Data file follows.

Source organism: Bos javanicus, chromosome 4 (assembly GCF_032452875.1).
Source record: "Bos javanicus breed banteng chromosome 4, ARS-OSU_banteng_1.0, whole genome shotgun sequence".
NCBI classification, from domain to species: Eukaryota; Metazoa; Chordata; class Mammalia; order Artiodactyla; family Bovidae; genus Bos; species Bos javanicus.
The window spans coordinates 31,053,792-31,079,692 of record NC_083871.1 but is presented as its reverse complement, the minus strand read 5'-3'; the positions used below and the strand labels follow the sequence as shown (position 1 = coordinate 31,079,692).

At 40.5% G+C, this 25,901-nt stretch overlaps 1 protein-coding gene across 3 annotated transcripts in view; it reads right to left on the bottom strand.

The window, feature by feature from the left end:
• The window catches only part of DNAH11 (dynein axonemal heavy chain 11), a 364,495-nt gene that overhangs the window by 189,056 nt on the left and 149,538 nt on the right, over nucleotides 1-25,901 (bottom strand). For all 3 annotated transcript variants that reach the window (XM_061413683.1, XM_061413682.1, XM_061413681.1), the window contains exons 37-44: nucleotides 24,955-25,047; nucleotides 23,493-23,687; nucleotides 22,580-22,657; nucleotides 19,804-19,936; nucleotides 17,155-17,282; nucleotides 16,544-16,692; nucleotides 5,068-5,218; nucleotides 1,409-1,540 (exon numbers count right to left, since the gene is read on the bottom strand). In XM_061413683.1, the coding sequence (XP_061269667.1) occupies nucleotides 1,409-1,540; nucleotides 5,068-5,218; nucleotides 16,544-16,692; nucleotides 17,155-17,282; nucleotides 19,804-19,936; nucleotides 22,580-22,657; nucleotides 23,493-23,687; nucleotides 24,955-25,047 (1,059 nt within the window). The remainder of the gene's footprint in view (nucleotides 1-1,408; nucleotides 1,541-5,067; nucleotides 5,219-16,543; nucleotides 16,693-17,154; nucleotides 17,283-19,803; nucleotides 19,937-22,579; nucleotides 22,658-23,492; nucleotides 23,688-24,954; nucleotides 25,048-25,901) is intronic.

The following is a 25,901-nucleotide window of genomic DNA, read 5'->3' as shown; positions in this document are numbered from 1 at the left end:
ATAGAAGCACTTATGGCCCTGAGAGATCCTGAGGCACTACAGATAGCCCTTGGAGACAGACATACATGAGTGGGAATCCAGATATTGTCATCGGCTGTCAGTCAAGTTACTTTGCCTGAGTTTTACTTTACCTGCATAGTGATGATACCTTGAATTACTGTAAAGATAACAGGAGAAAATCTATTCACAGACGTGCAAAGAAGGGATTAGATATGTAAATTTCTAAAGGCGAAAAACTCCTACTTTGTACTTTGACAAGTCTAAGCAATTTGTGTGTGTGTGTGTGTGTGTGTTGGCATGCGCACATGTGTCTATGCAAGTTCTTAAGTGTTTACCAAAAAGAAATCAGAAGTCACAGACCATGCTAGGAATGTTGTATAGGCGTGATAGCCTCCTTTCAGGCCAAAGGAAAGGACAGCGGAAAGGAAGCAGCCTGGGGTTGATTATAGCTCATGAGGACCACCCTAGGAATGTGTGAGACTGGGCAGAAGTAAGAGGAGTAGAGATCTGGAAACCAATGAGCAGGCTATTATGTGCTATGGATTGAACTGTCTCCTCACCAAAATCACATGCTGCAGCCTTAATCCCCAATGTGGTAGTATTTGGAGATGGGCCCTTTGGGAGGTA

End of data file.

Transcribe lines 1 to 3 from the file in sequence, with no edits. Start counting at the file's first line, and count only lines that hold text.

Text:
Source organism: Bos javanicus, chromosome 4 (assembly GCF_032452875.1).
Source record: "Bos javanicus breed banteng chromosome 4, ARS-OSU_banteng_1.0, whole genome shotgun sequence".
NCBI classification, from domain to species: Eukaryota; Metazoa; Chordata; class Mammalia; order Artiodactyla; family Bovidae; genus Bos; species Bos javanicus.